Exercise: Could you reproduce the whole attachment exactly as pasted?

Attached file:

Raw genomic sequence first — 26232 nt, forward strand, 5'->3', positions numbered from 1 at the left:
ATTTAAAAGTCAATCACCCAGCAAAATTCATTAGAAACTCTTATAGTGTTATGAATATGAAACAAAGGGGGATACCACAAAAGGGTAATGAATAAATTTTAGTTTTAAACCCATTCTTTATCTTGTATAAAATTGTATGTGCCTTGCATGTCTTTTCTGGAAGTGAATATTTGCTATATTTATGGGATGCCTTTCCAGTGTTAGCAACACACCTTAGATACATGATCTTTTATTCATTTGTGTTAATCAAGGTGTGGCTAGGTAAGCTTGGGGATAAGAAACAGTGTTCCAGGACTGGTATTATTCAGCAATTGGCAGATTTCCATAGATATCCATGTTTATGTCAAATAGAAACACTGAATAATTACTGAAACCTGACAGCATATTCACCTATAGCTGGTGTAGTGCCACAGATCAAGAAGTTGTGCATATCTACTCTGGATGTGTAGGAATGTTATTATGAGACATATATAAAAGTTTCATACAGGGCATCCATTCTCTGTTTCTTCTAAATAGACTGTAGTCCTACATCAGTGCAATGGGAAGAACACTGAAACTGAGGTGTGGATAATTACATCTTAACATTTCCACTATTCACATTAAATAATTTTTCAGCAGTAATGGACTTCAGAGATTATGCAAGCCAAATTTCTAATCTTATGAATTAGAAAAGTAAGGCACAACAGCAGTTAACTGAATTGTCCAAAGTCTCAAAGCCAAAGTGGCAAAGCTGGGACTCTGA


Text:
Raw genomic sequence first — 26232 nt, forward strand, 5'->3', positions numbered from 1 at the left:
ATTTAAAAGTCAATCACCCAGCAAAATTCATTAGAAACTCTTATAGTGTTATGAATATGAAACAAAGGGGGATACCACAAAAGGGTAATGAATAAATTTTAGTTTTAAACCCATTCTTTATCTTGTATAAAATTGTATGTGCCTTGCATGTCTTTTCTGGAAGTGAATATTTGCTATATTTATGGGATGCCTTTCCAGTGTTAGCAACACACCTTAGATACATGATCTTTTATTCATTTGTGTTAATCAAGGTGTGGCTAGGTAAGCTTGGGGATAAGAAACAGTGTTCCAGGACTGGTATTATTCAGCAATTGGCAGATTTCCATAGATATCCATGTTTATGTCAAATAGAAACACTGAATAATTACTGAAACCTGACAGCATATTCACCTATAGCTGGTGTAGTGCCACAGATCAAGAAGTTGTGCATATCTACTCTGGATGTGTAGGAATGTTATTATGAGACATATATAAAAGTTTCATACAGGGCATCCATTCTCTGTTTCTTCTAAATAGACTGTAGTCCTACATCAGTGCAATGGGAAGAACACTGAAACTGAGGTGTGGATAATTACATCTTAACATTTCCACTATTCACATTAAATAATTTTTCAGCAGTAATGGACTTCAGAGATTATGCAAGCCAAATTTCTAATCTTATGAATTAGAAAAGTAAGGCACAACAGCAGTTAACTGAATTGTCCAAAGTCTCAAAGCCAAAGTGGCAAAGCTGGGACTCTGA